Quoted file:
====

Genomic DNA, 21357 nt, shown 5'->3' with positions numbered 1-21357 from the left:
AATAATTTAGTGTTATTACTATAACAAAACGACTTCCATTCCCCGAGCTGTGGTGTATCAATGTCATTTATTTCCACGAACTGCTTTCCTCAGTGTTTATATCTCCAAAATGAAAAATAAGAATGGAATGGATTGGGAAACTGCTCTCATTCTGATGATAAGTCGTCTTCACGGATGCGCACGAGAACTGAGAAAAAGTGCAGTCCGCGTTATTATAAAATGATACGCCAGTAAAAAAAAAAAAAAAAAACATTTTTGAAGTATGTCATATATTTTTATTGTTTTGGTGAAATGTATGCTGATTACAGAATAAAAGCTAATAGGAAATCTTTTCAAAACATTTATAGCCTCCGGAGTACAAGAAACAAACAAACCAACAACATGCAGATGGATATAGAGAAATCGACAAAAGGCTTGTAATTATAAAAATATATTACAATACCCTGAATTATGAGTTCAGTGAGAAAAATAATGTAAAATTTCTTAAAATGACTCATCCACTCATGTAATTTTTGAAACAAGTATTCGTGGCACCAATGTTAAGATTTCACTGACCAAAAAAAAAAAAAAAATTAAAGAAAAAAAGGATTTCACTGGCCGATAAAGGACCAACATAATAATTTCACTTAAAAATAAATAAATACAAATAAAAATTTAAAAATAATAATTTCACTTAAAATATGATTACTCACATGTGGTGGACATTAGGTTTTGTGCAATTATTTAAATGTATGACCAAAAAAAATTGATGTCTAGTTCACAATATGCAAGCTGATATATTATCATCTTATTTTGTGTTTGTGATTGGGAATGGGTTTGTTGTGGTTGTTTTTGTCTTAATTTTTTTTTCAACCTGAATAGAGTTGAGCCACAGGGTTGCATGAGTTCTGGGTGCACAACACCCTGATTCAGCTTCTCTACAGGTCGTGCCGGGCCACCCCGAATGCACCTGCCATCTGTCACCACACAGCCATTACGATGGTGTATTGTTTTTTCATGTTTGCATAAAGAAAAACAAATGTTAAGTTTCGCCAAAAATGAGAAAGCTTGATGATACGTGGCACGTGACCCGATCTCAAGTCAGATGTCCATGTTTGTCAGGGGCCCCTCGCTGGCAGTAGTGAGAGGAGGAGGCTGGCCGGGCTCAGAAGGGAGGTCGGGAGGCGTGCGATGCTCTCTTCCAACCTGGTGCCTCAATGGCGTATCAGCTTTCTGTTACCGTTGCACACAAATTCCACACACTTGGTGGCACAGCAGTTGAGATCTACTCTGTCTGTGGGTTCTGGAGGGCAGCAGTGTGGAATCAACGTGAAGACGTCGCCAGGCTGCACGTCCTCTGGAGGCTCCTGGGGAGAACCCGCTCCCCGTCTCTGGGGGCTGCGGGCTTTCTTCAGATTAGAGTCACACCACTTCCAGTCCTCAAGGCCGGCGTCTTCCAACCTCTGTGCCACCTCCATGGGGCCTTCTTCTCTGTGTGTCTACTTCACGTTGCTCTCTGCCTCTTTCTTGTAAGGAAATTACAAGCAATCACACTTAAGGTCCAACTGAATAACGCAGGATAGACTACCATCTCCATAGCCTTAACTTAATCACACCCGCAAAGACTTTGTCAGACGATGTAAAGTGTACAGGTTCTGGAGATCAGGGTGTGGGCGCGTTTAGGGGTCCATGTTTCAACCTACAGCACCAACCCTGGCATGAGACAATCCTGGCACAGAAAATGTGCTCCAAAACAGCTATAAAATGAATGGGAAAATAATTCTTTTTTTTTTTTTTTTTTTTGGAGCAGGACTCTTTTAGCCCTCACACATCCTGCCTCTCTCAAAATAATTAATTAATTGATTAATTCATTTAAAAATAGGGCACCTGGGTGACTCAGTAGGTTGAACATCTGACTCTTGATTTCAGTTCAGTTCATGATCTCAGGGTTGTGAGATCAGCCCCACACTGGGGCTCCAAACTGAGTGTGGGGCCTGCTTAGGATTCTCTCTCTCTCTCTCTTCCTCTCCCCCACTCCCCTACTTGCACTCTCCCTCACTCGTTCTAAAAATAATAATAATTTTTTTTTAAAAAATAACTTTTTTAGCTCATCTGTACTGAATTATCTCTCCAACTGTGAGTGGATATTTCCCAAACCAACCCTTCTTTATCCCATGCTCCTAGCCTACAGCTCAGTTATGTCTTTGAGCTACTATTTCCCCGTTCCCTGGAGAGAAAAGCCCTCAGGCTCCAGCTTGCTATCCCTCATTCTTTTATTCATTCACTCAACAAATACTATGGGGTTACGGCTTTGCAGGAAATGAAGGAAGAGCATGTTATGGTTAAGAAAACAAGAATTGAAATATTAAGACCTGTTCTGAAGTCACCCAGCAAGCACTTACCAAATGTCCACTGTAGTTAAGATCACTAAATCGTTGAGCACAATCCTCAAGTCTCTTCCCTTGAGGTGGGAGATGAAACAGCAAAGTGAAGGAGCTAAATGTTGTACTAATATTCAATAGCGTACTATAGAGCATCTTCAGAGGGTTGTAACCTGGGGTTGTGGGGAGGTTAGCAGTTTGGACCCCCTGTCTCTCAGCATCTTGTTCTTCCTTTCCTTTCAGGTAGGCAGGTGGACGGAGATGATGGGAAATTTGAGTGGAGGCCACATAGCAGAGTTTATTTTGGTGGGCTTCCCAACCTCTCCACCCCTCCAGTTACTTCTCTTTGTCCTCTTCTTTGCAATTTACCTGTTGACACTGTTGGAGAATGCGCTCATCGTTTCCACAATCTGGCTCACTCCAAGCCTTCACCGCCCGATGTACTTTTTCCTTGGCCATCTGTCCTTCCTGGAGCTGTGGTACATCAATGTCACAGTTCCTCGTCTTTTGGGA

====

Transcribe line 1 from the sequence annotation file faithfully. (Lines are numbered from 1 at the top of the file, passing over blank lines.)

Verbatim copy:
Genomic DNA, 21357 nt, shown 5'->3' with positions numbered 1-21357 from the left: